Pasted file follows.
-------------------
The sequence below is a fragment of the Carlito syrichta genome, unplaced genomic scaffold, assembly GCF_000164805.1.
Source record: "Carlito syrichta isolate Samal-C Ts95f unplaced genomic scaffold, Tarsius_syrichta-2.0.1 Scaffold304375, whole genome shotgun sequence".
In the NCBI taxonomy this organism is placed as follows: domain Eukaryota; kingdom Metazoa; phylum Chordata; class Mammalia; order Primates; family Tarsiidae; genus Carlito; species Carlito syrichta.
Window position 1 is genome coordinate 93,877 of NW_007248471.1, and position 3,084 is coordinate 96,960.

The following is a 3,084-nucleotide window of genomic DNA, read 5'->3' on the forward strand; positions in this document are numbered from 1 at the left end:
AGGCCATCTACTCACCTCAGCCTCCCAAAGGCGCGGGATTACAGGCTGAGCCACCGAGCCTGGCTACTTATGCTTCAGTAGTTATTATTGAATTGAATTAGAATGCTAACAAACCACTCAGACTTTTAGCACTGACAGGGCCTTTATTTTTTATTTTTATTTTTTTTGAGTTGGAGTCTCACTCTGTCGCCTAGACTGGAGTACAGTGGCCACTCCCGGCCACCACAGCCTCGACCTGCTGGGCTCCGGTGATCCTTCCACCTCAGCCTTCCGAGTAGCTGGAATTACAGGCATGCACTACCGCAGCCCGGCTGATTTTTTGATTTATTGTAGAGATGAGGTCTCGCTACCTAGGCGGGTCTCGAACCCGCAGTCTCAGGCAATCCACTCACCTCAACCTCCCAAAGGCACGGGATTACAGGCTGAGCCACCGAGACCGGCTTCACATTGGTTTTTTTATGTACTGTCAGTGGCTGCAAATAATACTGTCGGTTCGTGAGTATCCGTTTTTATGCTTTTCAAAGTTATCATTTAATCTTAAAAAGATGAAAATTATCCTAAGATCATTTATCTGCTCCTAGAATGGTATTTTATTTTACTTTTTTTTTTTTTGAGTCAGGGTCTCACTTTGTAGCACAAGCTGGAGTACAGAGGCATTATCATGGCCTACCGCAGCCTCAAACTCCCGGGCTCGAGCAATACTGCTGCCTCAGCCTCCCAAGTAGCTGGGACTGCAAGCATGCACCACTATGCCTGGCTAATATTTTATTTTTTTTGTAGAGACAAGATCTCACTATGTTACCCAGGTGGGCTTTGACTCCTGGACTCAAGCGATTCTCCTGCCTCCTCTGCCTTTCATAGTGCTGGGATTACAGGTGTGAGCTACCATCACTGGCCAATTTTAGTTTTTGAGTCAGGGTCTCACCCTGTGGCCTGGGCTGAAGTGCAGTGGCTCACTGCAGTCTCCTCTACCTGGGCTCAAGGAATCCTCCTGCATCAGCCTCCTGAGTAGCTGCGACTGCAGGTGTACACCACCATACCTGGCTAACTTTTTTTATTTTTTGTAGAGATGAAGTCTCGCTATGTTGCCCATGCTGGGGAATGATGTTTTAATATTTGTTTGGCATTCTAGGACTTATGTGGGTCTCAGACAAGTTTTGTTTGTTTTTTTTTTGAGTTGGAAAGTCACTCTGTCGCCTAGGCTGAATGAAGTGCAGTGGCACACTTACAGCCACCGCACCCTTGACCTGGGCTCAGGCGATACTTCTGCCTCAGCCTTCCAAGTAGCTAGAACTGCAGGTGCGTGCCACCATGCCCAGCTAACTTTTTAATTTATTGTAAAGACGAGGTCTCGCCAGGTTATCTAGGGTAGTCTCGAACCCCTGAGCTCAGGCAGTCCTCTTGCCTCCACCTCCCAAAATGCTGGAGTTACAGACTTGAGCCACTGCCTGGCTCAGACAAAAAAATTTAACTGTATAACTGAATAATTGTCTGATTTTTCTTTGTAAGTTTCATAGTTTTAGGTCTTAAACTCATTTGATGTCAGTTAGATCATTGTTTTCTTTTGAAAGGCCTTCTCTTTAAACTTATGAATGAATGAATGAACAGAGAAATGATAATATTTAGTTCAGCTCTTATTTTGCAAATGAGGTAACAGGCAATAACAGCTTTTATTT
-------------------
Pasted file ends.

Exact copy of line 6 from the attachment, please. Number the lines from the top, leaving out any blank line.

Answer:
AGGCCATCTACTCACCTCAGCCTCCCAAAGGCGCGGGATTACAGGCTGAGCCACCGAGCCTGGCTACTTATGCTTCAGTAGTTATTATTGAATTGAATTAGAATGCTAACAAACCACTCAGACTTTTAGCACTGACAGGGCCTTTATTTTTTATTTTTATTTTTTTTGAGTTGGAGTCTCACTCTGTCGCCTAGACTGGAGTACAGTGGCCACTCCCGGCCACCACAGCCTCGACCTGCTGGGCTCCGGTGATCCTTCCACCTCAGCCTTCCGAGTAGCTGGAATTACAGGCATGCACTACCGCAGCCCGGCTGATTTTTTGATTTATTGTAGAGATGAGGTCTCGCTACCTAGGCGGGTCTCGAACCCGCAGTCTCAGGCAATCCACTCACCTCAACCTCCCAAAGGCACGGGATTACAGGCTGAGCCACCGAGACCGGCTTCACATTGGTTTTTTTATGTACTGTCAGTGGCTGCAAATAATACTGTCGGTTCGTGAGTATCCGTTTTTATGCTTTTCAAAGTTATCATTTAATCTTAAAAAGATGAAAATTATCCTAAGATCATTTATCTGCTCCTAGAATGGTATTTTATTTTACTTTTTTTTTTTTTGAGTCAGGGTCTCACTTTGTAGCACAAGCTGGAGTACAGAGGCATTATCATGGCCTACCGCAGCCTCAAACTCCCGGGCTCGAGCAATACTGCTGCCTCAGCCTCCCAAGTAGCTGGGACTGCAAGCATGCACCACTATGCCTGGCTAATATTTTATTTTTTTTGTAGAGACAAGATCTCACTATGTTACCCAGGTGGGCTTTGACTCCTGGACTCAAGCGATTCTCCTGCCTCCTCTGCCTTTCATAGTGCTGGGATTACAGGTGTGAGCTACCATCACTGGCCAATTTTAGTTTTTGAGTCAGGGTCTCACCCTGTGGCCTGGGCTGAAGTGCAGTGGCTCACTGCAGTCTCCTCTACCTGGGCTCAAGGAATCCTCCTGCATCAGCCTCCTGAGTAGCTGCGACTGCAGGTGTACACCACCATACCTGGCTAACTTTTTTTATTTTTTGTAGAGATGAAGTCTCGCTATGTTGCCCATGCTGGGGAATGATGTTTTAATATTTGTTTGGCATTCTAGGACTTATGTGGGTCTCAGACAAGTTTTGTTTGTTTTTTTTTTGAGTTGGAAAGTCACTCTGTCGCCTAGGCTGAATGAAGTGCAGTGGCACACTTACAGCCACCGCACCCTTGACCTGGGCTCAGGCGATACTTCTGCCTCAGCCTTCCAAGTAGCTAGAACTGCAGGTGCGTGCCACCATGCCCAGCTAACTTTTTAATTTATTGTAAAGACGAGGTCTCGCCAGGTTATCTAGGGTAGTCTCGAACCCCTGAGCTCAGGCAGTCCTCTTGCCTCCACCTCCCAAAATGCTGGAGTTACAGACTTGAGCCACTGCCTGGCTCAGACAAAAAAATTTAACTGTATAACTGAATAATTGTCTGATTTTTCTTTGTAAGTTTCATAGTTTTAGGTCTTAAACTCATTTGATGTCAGTTAGATCATTGTTTTCTTTTGAAAGGCCTTCTCTTTAAACTTATGAATGAATGAATGAACAGAGAAATGATAATATTTAGTTCAGCTCTTATTTTGCAAATGAGGTAACAGGCAATAACAGCTTTTATTT